They’re the MVPs of the psychiatric world. Names like Sigmund Freud, Friedrich Nietzsche and Carl Jung are a Germanic Who’s Who in the annals of mental hygiene.
Maybe it comes natural to Deutschlanders or maybe he’s just grown into a leader. Whatever the reason, Dallas Maverick’s All-Star forward Dirk Nowitzki has been practicing his own form of mind management on teammates this season.
Back in March, Dirk made a statement that’s come back to haunt him, at least where sportswriter Skip Bayless is concerned. After a win over Indiana where Jason Terry sealed the deal late in the game, Nowitzki stated: “He’s one of our closers. I can’t see anybody else taking that (shot) (ESPN Dallas Report / 3-4 / TM).”
The star (and resident bulls-eye) of ESPN’s morning show First Take (1st and 10) believes the Maverick’s main man is “mentally-soft,” unwilling or unable to bear the burden of a buzzer-beater with the game on the line (5-17).
Normally on target himself (except when carrying water for the Cowboys and Packers), the Skipper showed his Freudian-slip on this one. Far from an unwillingness to carry Dallas in crunch time, Dirk was merely employing some sports psychology in order to bolster the confidence of teammate Terry.
As long as the big German avoids taking refuge at the 3-point line, he’s solid as a rock.
There’s not a sixth man on the planet who wouldn’t give his two front teeth to be a star. Guys like Terry who come off the bench to sink a basket, punch it over the goal-line or slap a single need a swagger in their step.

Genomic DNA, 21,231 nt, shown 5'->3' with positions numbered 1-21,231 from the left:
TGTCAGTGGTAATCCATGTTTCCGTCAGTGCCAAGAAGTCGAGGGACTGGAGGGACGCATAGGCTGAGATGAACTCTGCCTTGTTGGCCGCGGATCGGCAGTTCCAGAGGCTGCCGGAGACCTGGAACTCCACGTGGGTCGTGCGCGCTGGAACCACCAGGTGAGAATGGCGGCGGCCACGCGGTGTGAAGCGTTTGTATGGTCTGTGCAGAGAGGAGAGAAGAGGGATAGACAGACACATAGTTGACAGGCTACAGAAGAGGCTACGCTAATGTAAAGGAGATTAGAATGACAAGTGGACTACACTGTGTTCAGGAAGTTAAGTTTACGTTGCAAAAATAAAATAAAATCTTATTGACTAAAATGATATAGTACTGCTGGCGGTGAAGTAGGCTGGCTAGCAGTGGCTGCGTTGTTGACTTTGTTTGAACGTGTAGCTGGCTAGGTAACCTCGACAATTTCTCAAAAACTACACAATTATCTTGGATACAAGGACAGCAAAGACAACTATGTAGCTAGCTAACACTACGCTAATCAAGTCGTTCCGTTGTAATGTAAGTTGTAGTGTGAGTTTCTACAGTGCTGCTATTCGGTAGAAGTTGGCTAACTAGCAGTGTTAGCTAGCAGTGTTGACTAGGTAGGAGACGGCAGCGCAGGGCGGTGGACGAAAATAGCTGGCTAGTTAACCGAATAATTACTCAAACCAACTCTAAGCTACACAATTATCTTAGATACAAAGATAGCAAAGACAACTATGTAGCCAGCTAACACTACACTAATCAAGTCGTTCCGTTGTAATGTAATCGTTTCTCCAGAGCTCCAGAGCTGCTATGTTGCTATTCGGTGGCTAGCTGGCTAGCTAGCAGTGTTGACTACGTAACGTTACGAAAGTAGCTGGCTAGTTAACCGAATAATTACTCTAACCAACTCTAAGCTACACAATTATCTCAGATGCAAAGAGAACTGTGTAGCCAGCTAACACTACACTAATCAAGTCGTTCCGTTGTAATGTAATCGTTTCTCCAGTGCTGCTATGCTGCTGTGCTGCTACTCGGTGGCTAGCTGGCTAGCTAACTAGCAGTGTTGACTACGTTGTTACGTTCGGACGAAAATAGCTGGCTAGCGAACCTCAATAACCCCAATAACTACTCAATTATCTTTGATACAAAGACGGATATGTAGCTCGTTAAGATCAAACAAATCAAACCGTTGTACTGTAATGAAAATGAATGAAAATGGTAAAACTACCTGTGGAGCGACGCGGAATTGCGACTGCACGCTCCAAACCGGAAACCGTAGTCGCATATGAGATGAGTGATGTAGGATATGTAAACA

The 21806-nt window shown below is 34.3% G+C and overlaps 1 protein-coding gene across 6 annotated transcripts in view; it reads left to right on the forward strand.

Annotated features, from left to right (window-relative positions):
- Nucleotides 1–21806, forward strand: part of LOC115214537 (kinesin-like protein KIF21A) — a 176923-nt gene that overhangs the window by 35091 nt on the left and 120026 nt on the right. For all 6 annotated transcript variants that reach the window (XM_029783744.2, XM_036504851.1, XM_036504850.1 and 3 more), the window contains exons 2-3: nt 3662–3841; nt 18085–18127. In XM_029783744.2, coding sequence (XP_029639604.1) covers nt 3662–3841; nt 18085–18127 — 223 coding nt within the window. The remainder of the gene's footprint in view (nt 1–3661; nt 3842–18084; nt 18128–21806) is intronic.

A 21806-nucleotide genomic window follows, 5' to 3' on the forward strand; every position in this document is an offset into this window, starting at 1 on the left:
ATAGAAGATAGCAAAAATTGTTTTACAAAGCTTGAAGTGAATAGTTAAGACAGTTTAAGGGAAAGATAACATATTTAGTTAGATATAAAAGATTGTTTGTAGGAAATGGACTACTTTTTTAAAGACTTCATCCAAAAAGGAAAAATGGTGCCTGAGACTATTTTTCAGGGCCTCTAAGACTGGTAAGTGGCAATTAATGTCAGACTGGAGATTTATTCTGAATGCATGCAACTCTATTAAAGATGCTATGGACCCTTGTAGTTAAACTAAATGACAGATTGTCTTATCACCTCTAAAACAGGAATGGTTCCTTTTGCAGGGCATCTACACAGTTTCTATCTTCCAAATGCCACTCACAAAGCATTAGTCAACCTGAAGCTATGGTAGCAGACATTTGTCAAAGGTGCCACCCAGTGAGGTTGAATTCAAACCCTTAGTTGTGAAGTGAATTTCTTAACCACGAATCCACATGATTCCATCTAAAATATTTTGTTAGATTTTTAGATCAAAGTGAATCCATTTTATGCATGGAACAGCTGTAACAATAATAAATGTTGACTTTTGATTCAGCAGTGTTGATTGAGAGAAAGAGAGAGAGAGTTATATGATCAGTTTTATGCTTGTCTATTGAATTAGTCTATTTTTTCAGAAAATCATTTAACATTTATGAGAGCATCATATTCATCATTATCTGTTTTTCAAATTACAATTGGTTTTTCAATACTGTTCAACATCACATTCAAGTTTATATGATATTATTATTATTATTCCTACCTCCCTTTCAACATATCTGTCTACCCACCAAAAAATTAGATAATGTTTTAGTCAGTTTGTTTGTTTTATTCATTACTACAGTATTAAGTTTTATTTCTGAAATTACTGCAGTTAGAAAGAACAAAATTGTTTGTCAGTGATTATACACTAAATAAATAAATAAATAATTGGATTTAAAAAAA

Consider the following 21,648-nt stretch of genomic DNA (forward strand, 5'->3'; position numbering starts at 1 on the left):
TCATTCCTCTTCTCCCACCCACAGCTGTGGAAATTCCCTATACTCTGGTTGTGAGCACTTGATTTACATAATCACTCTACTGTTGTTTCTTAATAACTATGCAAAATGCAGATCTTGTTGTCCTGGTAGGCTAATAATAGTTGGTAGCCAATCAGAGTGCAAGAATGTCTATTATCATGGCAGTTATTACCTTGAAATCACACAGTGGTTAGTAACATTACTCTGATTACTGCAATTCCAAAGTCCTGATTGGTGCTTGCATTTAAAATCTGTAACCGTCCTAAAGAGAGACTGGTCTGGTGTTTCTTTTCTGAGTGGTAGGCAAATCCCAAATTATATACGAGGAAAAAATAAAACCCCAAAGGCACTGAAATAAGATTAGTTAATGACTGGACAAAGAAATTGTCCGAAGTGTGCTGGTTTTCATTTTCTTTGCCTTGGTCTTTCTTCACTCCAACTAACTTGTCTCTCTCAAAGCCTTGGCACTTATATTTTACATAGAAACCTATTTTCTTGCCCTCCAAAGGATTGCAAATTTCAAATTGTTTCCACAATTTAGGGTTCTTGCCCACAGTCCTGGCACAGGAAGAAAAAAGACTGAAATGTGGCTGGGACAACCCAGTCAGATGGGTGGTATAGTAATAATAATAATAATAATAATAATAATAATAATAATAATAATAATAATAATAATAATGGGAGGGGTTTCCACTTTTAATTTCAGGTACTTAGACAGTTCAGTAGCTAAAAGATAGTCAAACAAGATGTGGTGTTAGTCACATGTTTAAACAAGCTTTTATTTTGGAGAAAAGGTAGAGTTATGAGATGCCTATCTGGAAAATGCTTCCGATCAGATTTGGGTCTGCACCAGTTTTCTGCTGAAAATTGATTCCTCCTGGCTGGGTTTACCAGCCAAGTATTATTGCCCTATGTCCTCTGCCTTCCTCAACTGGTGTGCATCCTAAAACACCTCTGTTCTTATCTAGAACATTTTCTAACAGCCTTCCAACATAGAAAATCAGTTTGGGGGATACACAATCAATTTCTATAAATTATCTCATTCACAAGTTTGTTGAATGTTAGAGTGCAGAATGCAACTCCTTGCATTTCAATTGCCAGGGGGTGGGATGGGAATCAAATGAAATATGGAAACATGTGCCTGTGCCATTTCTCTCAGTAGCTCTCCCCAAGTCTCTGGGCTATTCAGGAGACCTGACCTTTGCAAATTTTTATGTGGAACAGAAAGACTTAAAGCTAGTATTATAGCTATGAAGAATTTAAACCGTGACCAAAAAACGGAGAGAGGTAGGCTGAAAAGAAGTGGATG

Dirk’s no dunkoff. The former MVP knows that, as important as the willingness to take the last shot, it’s just as vital to know you have friends who can do the same. That’s the team concept: All for one and one for all. Without it, you can forget about the title.
A 121-112 opening win over a weary OKC team is a nice first session for Dallas. Most encouraging was the strong play by both Dallas stars late in the contest. But the Thunder are a young, mentally-sound bunch. They’ll make some noise before it’s all over.
And don’t expect to see a couch next to Dirk’s locker anytime soon. Though some on his team could use a little Freudian analysis, this is the playoffs, the time to put up & shut up.
Keys to Sport
About the Author
Written by Steven Keys
A native of the old Northwest Territory (IL), my wife and I have lived in four Midwestern states and Arizona. Today we live in Duluth, Georgia. I have a history / legal background.